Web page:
The Aura of the Flapper in Question

BADMOTORFLAPPER cover + Jessie Janeshek's faceI am enormously flattered that Jessie Janeshek, my favorite living poet, really grokked my debut poetry collection BADMOTORFLAPPER, & wrote a very kind review of it, which you can read in full on the instagram feed of Really Serious Literature.

I’ve talked about conceptual aspects of the collection; O’Brien’s craft is also strong. I love their flexibility with and careful use of form to suit both the aura of the flapper in question and the song that she’s paired with…


Transparent Anatomical Flapper; thanks to In Utero, The Saturday Evening Post, & William BlakeMy debut poetry EP, BADMOTORFLAPPERis now on sale! It’s a 10-track collection of poems I wrote as tributes to some of my favorite women of the 1920s + music of the 1990s. Some of these poems have been previously published in places like Yes, Poetry and Rag Queen Periodical, but some are exclusive to this little booklet.

Print Copies are $4US via PayPal (shipping in US only)

Digital (PDF) copies are $2US via PayPal

Track Listing

  1. DOROTHY PARKER will have her revenge on Manhattan
  2. GRETA GARBO behind the counter in a small town
  3. Sometimes ZELDA FITZGERALD gives the creeps herself
  4. JOSEPHINE BAKER ain’t nuthing ta fuck wit
  5. CLARA BOW is in your face but you can’t grab her
  6. THEDA BARA with butterfly wings
  7. LUPE VELEZ is a hot spitfire fit to burn
  8. Got them Down-in-a-hole BESSIE SMITH Blues
  9. ANNA MAY WONG’s gonna break this rusty cage
  10. Last Dance with LULU BROOKS

“Buddy Holly” in Many Loops

Today marks the launch of Many Loops, a fascinating new online publication obsessed with recursion. It includes “Buddy Holly,” which is a thing I wrote in 2018 about my nostalgia for Weezer’s 1994 video “Buddy Holly,” which was nostalgic for the 1970s sitcom “Happy Days,” which was nostalgic for the 1950s. It’s pretty much the most Joe O’Brien thing I’ve written to date.

This is something I’ve been writing called “Buddy Holly,” but it’s not really about the late preppy-nerdy rockabilly musician with the thick-framed glasses. It’s about a music video for a fuzzy-yet-sleek new wavy power-pop song called “Buddy Holly,” which isn’t really about the musician Buddy Holly either, it’s about how the song’s singer, Rivers Cuomo, resembles Buddy Holly.

This is something I’m writing in the year 2018, looking back affectionately and obsessively upon a music video I fell in love with when it first aired in 1994. Directed by eventual Oscar-winner Spike Jonze, the video features Weezer, a pop-rock band formed in the 1990s, playing their song “Buddy Holly” as if they were characters on Happy Days, a fondly-remembered sitcom from the 1970s that looked back warmly on American life in the 1950s.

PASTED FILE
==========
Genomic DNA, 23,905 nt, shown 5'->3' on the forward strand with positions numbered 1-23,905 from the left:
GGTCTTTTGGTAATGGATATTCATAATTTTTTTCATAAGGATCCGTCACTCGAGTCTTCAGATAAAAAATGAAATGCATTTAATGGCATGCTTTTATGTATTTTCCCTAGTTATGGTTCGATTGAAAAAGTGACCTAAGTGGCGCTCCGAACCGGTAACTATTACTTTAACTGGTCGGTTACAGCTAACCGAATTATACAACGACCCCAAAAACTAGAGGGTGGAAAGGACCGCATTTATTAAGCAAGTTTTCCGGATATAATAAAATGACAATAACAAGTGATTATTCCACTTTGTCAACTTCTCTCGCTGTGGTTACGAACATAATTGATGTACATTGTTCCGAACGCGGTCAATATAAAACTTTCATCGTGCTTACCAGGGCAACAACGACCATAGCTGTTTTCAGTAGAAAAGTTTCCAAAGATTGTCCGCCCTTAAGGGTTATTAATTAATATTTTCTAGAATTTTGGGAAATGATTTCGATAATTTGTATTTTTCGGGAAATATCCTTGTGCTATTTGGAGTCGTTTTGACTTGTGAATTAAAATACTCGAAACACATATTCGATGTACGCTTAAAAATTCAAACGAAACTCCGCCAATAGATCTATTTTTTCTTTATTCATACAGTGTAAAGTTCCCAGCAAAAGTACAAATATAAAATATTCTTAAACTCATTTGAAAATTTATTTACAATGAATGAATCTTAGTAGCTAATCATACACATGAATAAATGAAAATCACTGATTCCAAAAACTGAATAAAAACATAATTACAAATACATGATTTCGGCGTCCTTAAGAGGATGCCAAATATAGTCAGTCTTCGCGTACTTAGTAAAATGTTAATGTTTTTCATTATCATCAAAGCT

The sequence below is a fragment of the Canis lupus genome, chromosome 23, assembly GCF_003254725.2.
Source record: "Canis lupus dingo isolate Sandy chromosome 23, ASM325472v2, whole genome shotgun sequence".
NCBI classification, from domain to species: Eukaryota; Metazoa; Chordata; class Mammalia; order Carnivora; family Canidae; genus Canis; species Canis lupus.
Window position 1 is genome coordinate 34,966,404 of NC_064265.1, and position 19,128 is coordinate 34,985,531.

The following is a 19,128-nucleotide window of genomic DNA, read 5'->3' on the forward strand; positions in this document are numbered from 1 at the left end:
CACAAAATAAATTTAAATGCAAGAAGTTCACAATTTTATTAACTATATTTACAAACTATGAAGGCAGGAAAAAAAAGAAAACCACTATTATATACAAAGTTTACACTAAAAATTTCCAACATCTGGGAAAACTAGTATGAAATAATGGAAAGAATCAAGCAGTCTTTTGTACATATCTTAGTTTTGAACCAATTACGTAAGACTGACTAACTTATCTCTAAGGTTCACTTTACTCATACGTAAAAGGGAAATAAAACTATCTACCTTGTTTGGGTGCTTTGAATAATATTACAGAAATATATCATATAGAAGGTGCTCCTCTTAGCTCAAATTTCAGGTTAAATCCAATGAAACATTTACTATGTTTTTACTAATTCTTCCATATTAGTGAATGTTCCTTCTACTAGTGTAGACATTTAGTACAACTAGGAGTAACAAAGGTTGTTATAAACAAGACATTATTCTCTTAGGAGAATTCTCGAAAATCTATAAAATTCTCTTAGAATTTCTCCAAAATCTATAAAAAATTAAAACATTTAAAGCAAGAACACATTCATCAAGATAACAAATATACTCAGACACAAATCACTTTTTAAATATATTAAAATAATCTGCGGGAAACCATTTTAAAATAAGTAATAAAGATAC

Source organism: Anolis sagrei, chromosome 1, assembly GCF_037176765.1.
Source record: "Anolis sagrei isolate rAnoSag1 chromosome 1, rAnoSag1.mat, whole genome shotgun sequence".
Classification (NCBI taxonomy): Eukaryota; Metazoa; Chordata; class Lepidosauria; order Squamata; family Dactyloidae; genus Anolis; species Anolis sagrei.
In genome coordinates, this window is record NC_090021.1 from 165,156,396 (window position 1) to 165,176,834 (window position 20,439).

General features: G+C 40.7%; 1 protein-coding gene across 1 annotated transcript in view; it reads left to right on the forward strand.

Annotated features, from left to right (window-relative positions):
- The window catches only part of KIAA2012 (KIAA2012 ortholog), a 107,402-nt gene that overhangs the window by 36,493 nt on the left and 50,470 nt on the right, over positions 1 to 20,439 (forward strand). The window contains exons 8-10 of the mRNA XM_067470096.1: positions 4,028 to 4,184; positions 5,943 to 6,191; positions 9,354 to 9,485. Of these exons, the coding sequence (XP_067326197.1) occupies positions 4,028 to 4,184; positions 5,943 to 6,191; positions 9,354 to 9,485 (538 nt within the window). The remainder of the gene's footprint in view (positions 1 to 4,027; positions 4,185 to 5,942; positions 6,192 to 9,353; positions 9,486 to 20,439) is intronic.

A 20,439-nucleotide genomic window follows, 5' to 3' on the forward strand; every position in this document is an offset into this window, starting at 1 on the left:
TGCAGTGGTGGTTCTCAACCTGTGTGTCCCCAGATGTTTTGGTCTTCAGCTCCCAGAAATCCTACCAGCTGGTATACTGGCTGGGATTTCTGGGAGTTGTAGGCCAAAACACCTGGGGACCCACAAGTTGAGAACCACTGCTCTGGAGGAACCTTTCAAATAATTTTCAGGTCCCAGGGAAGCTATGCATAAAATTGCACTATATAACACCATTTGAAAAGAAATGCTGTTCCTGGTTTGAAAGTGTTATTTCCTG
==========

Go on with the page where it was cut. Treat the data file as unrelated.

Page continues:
This is about 2010s nostalgia for 1990s nostalgia for 1970s nostalgia for the 1950s. Nostalgia kinda like those Russian Nesting Dolls, or matryoshka.

[read the whole thing here]

Weird Times: NYC Rocknroll & Other 9/11-Era Tunes

Been indulging nostalgic urges by reading Lizzy Goodman’s MEET ME IN THE BATHROOM, an oral history of NYC rocknroll in the 2000s. Which of course has been putting me in the mood to listen to this autobiographical Spotify playlist I made a few years ago called “Weird Times: ’01 – ’02,” all the music I surrounded myself with as a collegiate NYC rocknroll kid between 9/11 through the end of 2002, a surreal & unforgettable period I spent oscillating between madly exhilarated & madly depressed.

Obviously this playlist has a bunch of those NYC rockers– The Strokes, The Yeah Yeah Yeahs, Liars, Andrew WK (no Interpol, though; never really my bag). But there’s also lots of kick-ass non-NYC rock: The White Stripes, Queens of the Stone Age, System of a Down, The Hives, The Donnas, Tenacious D, Weezer; plus plenty of wonderful non-rock: The Avalanches, OutKast, Eminem, Bjork (though alas, nothing from THE BLUEPRINT, because Jay-Z is still anti-Spotify at the moment).

Curious how most of these tracks were recorded before 9/11, but a lot of them still seem to anticipate some crazy, sinister, no-tomorrow times ahead. Or maybe that’s just hindsight-goggles talking. Either way, “Weird Times” is a pretty riveting collection of tunes if I do say so myself, even if it doesn’t necessarily transport *you* back to that year or so you spent stumbling around the East Village (and occasionally Brooklyn), finally able to legally drink and constantly on edge that the city around you would start exploding again so why not go to Brownie’s to watch some raucous sloppy-haired garage band while you get utterly obliterated?